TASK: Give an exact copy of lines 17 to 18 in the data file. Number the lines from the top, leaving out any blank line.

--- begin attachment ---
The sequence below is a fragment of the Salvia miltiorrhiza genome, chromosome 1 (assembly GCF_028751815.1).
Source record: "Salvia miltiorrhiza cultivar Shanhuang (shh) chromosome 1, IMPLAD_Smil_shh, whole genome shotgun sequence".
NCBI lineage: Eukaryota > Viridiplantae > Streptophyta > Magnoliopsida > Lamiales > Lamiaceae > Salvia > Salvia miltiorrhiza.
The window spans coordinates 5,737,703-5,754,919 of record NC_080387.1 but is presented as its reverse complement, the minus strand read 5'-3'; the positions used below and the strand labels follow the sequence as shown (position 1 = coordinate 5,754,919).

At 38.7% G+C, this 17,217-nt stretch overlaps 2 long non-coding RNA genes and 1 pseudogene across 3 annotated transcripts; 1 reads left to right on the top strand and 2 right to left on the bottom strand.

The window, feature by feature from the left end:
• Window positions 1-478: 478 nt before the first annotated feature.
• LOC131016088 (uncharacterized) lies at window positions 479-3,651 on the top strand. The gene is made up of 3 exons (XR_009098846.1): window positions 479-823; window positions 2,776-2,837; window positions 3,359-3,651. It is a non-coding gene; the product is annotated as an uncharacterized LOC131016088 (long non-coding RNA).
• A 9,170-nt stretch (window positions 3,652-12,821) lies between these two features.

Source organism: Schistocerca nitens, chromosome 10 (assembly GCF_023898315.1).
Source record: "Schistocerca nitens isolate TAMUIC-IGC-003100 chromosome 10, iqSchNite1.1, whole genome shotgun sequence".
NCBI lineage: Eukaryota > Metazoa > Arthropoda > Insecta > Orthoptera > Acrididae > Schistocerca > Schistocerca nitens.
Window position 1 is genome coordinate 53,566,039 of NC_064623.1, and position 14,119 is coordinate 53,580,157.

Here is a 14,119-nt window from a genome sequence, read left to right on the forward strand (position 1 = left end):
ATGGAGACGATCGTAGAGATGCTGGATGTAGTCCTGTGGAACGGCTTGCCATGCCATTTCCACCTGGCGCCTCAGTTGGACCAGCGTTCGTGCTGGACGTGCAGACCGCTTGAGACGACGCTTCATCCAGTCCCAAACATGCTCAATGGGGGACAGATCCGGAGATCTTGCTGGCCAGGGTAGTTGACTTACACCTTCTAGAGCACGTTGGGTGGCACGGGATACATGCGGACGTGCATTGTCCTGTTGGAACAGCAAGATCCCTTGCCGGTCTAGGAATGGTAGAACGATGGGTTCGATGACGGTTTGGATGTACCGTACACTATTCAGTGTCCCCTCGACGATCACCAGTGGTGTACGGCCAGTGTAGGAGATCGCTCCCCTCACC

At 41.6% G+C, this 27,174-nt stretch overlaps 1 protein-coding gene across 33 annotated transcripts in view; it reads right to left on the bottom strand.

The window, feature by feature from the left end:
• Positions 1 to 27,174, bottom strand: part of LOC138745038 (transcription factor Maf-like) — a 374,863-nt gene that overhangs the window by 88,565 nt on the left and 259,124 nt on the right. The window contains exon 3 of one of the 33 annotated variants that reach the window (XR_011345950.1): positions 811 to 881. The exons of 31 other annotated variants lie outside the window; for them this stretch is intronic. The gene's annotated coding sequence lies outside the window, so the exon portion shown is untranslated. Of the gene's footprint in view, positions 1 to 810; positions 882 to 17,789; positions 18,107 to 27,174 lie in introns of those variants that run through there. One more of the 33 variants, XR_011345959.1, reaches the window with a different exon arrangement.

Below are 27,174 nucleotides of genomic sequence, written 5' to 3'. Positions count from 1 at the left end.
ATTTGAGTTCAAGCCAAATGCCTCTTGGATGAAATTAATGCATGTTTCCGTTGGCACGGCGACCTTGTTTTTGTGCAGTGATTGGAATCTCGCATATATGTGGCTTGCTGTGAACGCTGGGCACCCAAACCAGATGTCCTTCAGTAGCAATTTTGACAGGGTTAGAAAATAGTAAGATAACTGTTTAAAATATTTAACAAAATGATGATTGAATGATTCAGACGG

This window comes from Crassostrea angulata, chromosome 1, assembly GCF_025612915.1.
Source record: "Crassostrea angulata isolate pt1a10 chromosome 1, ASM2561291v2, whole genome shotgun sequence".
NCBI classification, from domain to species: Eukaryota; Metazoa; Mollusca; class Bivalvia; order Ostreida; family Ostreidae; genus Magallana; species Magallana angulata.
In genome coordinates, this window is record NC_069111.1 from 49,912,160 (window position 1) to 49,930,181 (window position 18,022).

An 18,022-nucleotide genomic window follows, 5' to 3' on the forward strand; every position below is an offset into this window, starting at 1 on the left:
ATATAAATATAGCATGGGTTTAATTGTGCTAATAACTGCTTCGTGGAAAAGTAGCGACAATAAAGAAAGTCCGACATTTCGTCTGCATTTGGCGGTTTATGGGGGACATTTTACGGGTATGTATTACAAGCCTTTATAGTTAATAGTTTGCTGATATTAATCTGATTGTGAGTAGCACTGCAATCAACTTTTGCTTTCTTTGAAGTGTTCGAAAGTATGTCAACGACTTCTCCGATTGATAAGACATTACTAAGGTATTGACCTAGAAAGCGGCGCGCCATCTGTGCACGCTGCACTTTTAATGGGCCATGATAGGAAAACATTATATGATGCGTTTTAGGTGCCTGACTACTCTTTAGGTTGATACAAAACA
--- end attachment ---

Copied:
The window, feature by feature from the left end:
• Positions 1 to 27,174, bottom strand: part of LOC138745038 (transcription factor Maf-like) — a 374,863-nt gene that overhangs the window by 88,565 nt on the left and 259,124 nt on the right. The window contains exon 3 of one of the 33 annotated variants that reach the window (XR_011345950.1): positions 811 to 881. The exons of 31 other annotated variants lie outside the window; for them this stretch is intronic. The gene's annotated coding sequence lies outside the window, so the exon portion shown is untranslated. Of the gene's footprint in view, positions 1 to 810; positions 882 to 17,789; positions 18,107 to 27,174 lie in introns of those variants that run through there. One more of the 33 variants, XR_011345959.1, reaches the window with a different exon arrangement.